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Home > SPJ News > Electronic Access to Federal Case Files Won’t be Free, Immediate or Universal

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Electronic Access to Federal Case Files Won’t be Free, Immediate or Universal

FOI ALERT
10/1/2001



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Society of Professional Journalists FOI Alert
October 1, 2001
Vol. 6; No. 7

Contact: Ian Marquand, SPJ Freedom of Information Committee chairman ian@kpax.com or 406/542-4400.

New federal courts policy approved — not all courts online, no criminal case files, access will be pay-per-view

The good news: Americans will begin having more detailed access to federal civil and bankruptcy court documents via the Internet, thanks to recent action by the Judicial Conference of the United States.

The not-so-good news:

*The Judicial Conference did not allow criminal case information to be available online, although it will re-visit that issue within the next two years.

*There is no scheduled implementation date for the new policy. Nor is there a deadline for courts to comply with it.

*The expanded access to federal court information will only be through the U.S. court system’s PACER (Public Access to Court Electronic Records) Internet service. PACER currently offers electronic information on court dockets, as well as federal court decisions. To use the service, a user must register, establish an account and pay seven cents per page accessed. There’s also a fee for search results. Users are billed quarterly for charges.
(See below for a PACER web address.)

*According to the Administrative Office of U.S. Courts, not every federal court currently is online. In addition, some courts require users to have specific software in order to view records.

The Judicial Conference is composed of federal district and appeals judges and is led by the Chief Justice of the U.S. Supreme Court. It approved the electronic access policy by mail ballot, the results of which were released September 19. (The conference had been scheduled to vote on the proposal at its regular semi-annual meeting in Washington on September 11, but the meeting was suspended following the terrorist attacks on New York and the Pentagon.)

The standard for electronic access to civil and bankruptcy court case documents will be same as for “in person” courthouse access. Put another way, if you can see it at the courthouse, you can see it on-line. However, personal identifiers, such as Social Security numbers, will be modified or removed from electronic documents.

Documents in appellate cases will be treated the same way at the appellate level as they were at the lower court level. In other words, what had been open will remain open, what had been closed will remain closed.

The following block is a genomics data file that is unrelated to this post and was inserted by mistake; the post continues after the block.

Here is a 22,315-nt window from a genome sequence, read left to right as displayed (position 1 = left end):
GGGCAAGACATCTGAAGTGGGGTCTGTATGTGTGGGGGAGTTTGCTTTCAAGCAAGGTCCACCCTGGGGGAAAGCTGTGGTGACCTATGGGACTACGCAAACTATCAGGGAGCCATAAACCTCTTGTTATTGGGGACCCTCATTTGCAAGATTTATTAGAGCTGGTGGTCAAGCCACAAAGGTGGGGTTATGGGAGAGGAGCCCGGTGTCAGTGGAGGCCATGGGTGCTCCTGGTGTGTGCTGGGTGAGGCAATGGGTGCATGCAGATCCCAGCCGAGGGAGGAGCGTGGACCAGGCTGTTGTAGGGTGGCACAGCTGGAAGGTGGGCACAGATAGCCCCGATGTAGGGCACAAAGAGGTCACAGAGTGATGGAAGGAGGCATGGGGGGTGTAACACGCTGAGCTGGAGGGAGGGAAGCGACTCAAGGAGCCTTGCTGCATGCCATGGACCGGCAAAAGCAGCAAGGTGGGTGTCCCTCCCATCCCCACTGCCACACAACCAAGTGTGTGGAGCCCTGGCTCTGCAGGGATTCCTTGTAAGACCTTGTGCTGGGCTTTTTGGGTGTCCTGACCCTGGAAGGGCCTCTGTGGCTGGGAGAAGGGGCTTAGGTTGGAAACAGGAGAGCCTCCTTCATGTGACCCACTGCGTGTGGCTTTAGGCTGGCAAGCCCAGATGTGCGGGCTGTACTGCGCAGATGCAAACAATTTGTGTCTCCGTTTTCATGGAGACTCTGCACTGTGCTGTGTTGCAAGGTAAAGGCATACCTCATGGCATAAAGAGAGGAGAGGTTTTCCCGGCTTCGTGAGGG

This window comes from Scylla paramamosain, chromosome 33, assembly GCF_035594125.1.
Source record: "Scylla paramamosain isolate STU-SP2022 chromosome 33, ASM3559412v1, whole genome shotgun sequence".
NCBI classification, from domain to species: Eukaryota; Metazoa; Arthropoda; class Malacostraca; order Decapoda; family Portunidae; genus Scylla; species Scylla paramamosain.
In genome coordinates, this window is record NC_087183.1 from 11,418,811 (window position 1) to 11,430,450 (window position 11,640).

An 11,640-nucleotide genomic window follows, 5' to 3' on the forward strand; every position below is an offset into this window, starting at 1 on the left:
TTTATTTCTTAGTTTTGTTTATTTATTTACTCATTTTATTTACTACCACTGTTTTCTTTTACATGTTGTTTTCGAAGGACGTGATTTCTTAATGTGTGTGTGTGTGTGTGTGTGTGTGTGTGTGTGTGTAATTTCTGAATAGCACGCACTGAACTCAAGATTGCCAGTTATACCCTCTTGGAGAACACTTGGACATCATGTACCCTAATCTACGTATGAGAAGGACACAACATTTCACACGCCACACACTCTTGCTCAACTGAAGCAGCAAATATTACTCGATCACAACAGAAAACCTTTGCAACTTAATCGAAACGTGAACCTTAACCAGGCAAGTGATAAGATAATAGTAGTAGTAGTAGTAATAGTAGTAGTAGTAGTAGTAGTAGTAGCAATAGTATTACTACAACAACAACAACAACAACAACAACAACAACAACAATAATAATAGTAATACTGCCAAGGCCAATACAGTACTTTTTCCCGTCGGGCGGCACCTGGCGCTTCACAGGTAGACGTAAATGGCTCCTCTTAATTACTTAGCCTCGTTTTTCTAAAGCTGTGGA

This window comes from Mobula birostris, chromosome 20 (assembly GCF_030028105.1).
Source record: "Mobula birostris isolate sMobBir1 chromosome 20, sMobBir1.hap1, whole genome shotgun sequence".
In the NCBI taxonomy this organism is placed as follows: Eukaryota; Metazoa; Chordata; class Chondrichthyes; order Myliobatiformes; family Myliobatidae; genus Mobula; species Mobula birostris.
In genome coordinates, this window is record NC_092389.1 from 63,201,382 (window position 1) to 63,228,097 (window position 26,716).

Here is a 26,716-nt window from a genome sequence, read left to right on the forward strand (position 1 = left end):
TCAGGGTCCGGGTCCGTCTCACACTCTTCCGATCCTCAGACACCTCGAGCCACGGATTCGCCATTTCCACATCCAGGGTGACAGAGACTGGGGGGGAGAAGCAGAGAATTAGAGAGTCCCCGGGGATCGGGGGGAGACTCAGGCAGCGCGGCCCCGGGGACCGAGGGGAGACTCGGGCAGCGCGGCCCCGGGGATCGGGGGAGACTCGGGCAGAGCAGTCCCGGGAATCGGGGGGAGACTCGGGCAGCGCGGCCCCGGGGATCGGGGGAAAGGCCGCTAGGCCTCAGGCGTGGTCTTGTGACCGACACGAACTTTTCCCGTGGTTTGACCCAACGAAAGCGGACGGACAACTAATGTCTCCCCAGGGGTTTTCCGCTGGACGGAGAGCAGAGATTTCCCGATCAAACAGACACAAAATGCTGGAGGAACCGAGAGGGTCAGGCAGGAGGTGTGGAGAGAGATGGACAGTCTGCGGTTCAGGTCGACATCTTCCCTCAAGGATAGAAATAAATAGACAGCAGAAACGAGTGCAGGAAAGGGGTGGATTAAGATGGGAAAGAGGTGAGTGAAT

In approving the plan, the full conference followed the recommendations made in August by its Committee on Court Administration and Case Management. To view the Judicial Conference’s press release announcing the new policies, as well as the full committee report, visit:

http://www.uscourts.gov/Press_Releases/jc901a.pdf.

David Sellers, a public affairs specialist at the U.S. Courts office in Washington, said the new access policy means PACER users will have access to a far greater amount of case information, but only for cases that are filed after September 19. Courts will not be required to electronically scan files from past or currently active cases.

Courts also will implement the policy as resources allow, he said, noting that not all courts currently have electronic access.

To learn more about PACER or to register, visit:

http://pacer.psc.uscourts.gov.

The site includes an extensive FAQ section that explains how the system works, as well as an account registration form.


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The Society of Professional Journalists works to improve and protect journalism. The organization is the nation's largest and most broad-based journalism organization, dedicated to encouraging the free practice of journalism and stimulating high standards of ethical behavior. Founded in 1909 as Sigma Delta Chi, SPJ promotes the free flow of information vital to a well-informed citizenry; works to inspire and educate the next generation of journalists; and protects First Amendment guarantees of freedom of speech and press.

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